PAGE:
- Drama, Sci-fi and Fantasy
- release date
- Daisy Ridley, Adam Driver, John Boyega, Mark Hamill, Carrie Fisher
- Rian Johnson
- Current Status
- In Season
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You could call Rose by many other names: a mechanic, an engineer, a pilot, a problem-solver. But “sweet” isn’t at the top of the list.
Working in the background of the Resistance, fixing the machines that battle on the front lines, this new character in Star Wars: The Last Jedi isn’t worried about feelings. She has a job to do. And when necessary, she can be a blunt instrument.
“Something that I really like about Rose, she’s sort of always on a mission. She is a very practical person, she’s very pragmatic,” says Kelly Marie Tran, the actress plucked from web comedies and late-night sketches to join the galaxy far, far away.
In the image below from the Dec. 15 film, she and Finn (John Boyega) are piloting a craft to the casino city of Canto Bight, an interstellar Monaco full of high-rollers and dirty-dealers. Neither the ex-Stormtrooper (who’s still wearing Poe Dameron’s hand-me-downs) nor the grubby mechanic in her dust-and-oil-stained jumpsuit belong amid such glamour.
“The journey that she and Finn go seems pretty impossible, you can tell in this moment that she’s very much aware of the dangers that they are about to face, but she’s also logically in her mind problem-solving on the way,” Tran says.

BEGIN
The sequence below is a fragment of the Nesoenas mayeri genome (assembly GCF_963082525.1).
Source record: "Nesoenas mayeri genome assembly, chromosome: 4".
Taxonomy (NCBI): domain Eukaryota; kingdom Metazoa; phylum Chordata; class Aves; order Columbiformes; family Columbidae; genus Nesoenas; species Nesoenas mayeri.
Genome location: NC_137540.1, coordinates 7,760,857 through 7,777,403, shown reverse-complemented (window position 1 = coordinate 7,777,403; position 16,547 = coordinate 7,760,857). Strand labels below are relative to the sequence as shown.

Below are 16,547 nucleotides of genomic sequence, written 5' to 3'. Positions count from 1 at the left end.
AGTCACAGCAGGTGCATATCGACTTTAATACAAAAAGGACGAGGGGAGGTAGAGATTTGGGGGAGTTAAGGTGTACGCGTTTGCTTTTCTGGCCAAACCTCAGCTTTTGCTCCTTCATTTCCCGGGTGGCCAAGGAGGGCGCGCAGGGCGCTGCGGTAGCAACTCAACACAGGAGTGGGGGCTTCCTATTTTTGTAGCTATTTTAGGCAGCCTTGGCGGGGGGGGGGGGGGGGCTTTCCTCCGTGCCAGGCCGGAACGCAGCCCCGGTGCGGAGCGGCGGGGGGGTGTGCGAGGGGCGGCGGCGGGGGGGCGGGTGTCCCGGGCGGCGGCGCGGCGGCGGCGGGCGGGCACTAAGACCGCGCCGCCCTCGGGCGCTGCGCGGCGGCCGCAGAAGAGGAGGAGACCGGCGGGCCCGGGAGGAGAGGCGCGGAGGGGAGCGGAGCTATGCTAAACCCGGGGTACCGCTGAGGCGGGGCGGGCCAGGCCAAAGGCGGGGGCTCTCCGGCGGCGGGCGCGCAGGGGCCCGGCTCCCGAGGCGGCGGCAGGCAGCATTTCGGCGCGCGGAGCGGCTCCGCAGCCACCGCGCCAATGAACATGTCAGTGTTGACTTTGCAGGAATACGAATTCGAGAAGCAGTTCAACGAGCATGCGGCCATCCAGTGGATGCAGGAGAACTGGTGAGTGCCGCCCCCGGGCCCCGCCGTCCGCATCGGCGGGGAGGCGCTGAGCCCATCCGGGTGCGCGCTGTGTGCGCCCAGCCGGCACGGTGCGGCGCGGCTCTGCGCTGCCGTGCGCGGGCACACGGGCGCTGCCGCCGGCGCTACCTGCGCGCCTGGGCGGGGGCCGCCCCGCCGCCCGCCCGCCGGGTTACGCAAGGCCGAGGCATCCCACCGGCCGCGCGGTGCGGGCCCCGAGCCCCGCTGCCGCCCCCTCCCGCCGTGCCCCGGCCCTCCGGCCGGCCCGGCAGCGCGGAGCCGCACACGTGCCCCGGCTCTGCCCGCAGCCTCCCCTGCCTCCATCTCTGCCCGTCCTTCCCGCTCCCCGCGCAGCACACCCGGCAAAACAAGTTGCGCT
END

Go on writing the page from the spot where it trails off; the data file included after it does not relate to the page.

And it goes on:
It’s not that Rose is joyless, she has a sense of humor and wonder. But she has also lived her entire life on the edge of survival in a war-torn galaxy. “She knows exactly, probably, how many things can go wrong in a situation,” Tran says.
Fortunately, she also knows how to fix things when they go haywire.
The new image also hints at an object that Tran says will have more meaning when the story unfolds. Note the crescent-shaped necklace she’s wearing. It’s not exactly something you’d put on while working around heavy machinery — too easy to get caught in the gears.
So what is it?
“That is definitely something that is significant to Rose’s backstory,” Tran reveals. “It is an object that she kind of has throughout the film and it is representative of more than the object itself to her. So, yeah, that’s all I can say. It has significance that is, to me, something that means more than just what the object itself is.”